Another Sango pataki from Yorubaland goes like this; Sango was an Alaafin, ruling as king in Oyo. He learnt the some of the secrets of his special abilities from the Ibariba, his mother's people. He came back to Oyo and amazed with his ability to make fire come out of his mouth. He thus ruled with fear of his special powers. He had two war generals, Timi and Gbonka. Timi Agbale Olofa-ina could shoot arrows of fire. Gbonka was equally powerful. Alaafin Sango sensed that he was not safe with these two powerful generals and tried to set them against each other. He sent Gbonka to Ede, another town in Yorubaland, to capture Timi. Gbonka was immune to Timi's fire arrows, because he also mastered the secrets of fire, and put Timi to sleep by chanting incantations. He brought Timi back to Oyo. Sango insisted they fight again in the public square. Gbonka repeated his feat, was again victorious and cut Timi's head off. Gbonka then asked to be burned alive. He was burnt to ashes, and miraculously re-appeared on the third day. Gbonka then gave Sango the ultimatum to leave town for his infidelity. Sango is then said to have sadly left town and committed suicide on the Ayan tree in a place called Koso. His followers quickly rallied and declared defiantly that the king did not commit suicide, rendered in the Yoruba language as "Oba ko so". They then attacked anybody who said otherwise with the lightning that they had been allowed to wield by the death of their lord. That is why anyone killed by lightning in Yorubaland is buried by the members of the Royal Cult of Sango, whose members are typically referred to as Baba-mogba. As a tacit acknowledgement of the propaganda that is ascribed to the cultists, one of the late king's praise names is Olukoso- the one who did not hang.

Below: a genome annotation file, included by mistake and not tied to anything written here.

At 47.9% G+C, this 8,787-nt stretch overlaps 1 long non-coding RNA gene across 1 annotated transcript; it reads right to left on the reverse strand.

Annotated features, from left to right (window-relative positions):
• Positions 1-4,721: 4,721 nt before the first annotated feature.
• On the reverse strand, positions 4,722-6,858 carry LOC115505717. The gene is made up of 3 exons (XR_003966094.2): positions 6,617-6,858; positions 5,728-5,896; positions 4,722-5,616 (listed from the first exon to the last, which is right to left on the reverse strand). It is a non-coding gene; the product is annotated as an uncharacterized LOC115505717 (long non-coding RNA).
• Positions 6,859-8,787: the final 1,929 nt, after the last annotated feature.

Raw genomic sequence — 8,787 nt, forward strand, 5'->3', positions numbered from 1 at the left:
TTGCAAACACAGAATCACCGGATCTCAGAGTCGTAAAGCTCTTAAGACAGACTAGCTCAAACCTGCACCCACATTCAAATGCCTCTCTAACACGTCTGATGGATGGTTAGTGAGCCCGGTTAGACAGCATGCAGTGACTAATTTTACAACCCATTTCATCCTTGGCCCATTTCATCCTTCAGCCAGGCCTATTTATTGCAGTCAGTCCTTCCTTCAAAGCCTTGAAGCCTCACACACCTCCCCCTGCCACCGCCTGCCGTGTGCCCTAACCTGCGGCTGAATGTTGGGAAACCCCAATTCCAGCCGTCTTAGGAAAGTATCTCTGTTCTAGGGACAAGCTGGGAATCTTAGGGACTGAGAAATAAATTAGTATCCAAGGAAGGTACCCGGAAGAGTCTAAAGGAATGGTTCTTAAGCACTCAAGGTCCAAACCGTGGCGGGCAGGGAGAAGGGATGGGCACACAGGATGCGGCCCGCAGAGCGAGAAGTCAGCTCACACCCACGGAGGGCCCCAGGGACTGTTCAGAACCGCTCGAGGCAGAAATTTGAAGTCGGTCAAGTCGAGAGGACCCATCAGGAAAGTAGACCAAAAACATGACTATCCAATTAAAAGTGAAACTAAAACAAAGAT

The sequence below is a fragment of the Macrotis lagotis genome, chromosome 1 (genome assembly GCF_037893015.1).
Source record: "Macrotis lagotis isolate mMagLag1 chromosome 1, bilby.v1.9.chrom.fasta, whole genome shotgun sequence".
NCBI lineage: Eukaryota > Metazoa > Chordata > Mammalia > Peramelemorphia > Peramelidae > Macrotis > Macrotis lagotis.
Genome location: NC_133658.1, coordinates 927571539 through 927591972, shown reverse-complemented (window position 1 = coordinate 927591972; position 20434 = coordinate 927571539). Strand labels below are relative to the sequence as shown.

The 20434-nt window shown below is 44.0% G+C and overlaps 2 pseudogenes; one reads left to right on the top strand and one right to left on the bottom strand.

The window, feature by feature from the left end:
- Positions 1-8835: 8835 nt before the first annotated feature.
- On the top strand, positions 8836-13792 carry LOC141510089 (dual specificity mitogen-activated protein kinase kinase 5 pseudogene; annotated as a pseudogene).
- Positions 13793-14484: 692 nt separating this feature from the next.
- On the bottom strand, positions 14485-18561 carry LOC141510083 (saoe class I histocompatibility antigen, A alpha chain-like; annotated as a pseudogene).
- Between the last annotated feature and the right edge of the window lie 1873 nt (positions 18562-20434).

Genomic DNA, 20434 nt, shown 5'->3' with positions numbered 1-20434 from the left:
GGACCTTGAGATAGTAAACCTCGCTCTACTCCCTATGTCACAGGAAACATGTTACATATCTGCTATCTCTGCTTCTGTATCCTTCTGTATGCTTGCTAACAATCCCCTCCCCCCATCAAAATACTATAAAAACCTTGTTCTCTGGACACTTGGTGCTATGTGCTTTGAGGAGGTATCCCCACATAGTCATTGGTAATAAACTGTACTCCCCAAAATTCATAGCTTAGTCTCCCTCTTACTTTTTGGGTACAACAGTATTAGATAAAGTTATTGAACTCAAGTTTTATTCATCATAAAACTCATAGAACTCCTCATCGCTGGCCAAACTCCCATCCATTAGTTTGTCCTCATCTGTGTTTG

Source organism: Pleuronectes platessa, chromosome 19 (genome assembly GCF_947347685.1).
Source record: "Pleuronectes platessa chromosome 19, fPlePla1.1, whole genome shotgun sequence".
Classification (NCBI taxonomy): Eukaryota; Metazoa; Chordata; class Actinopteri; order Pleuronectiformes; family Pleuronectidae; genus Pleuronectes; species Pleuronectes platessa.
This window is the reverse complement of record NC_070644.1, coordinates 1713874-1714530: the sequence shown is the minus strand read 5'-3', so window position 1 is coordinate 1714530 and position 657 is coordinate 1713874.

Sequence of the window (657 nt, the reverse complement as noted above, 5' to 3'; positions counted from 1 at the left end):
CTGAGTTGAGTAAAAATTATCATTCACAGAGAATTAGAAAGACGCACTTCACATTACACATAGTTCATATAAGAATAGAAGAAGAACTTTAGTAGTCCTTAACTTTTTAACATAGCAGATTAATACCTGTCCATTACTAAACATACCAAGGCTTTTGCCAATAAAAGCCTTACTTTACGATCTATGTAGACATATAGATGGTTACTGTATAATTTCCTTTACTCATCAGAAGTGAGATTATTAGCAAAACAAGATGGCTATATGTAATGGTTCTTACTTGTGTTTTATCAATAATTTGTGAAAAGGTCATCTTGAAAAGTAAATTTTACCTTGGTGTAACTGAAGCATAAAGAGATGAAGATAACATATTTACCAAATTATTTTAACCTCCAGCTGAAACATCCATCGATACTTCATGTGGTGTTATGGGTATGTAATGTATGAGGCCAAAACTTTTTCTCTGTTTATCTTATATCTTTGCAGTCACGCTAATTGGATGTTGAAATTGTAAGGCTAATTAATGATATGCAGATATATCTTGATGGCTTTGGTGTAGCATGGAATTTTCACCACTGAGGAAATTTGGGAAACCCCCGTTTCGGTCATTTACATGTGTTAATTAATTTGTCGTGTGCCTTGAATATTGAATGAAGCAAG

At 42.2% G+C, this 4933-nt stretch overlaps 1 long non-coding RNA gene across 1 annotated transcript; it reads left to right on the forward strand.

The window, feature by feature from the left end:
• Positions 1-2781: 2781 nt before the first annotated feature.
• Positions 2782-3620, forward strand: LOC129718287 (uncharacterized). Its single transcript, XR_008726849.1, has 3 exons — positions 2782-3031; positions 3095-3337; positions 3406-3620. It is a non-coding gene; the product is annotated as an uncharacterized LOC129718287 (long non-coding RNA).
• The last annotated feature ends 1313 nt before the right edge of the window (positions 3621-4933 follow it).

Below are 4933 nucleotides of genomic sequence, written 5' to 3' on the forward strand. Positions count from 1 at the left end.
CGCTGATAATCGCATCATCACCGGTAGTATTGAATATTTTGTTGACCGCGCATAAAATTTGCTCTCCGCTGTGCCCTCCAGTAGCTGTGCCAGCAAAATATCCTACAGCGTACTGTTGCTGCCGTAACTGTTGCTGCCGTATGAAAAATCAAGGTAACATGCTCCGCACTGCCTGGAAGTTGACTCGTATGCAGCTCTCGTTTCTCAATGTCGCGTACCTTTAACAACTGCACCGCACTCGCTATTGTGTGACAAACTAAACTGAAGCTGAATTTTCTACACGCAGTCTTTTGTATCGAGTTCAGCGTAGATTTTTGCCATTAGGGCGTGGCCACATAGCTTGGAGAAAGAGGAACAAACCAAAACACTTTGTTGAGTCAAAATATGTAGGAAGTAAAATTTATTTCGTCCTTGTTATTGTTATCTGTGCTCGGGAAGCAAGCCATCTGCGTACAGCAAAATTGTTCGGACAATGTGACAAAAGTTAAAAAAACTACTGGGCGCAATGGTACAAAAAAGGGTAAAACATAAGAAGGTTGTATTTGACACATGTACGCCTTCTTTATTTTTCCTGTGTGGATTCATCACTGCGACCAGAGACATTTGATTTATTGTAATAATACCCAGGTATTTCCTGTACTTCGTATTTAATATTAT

The earlier story of Shango and Oba, meanwhile, seems to be the tribe's way of saying "one must be wary of dark counsel". As we have already said, Shango had three wives, Oba, his first and, in a traditional sense, legitimate wife, Oshun, his second wife, and Oya, his concubine and the only one of his wives that he made his princess consort. At that time they are said to have lived in a compound. In that compound, Shango had his own house and each wife had her own house surrounding his. He would then visit his wives in their houses to eat and to sleep with them. Oba went to Oshun one day and asked her how she kept Shango so happy. Oshun, being asked this, is said to have been filled with resentment. As children of the first wife, Oba's children would inherit Shango's kingdom. Her children would not have nearly the same status, being birthed by his concubine. She then decided to play a trick on Oba, out of jealousy. She told Oba that many years ago, she had cut a small piece of her ear off and dried it. From this she made a powder which she sprinkled on Shango's food from that moment on. As he ate it, she told Oba, Shango would desire the food and Oshun all the more. Oba, excited by this information, ran home to prepare Shango's amala, his favorite meal. Once it was done, she decided that if a little piece of Oshun's ear produced such an effect, her whole ear would drive Shango mad with desire for her and he would forget Oshun forever. She sliced off her ear and stirred it into Shango's food. When Shango came to eat, he sat down and began eating without looking at his dish. When he finally glanced down, he saw an ear floating in the stew. Shango, thinking Oba was trying to poison him, drove her from his house. Oba ran from the compound, crying, and fell to the ground to become a river, where she is still venerated today. As an Orisha, she is the patron of matrimony and is said to destroy any marriage that abuses either partner.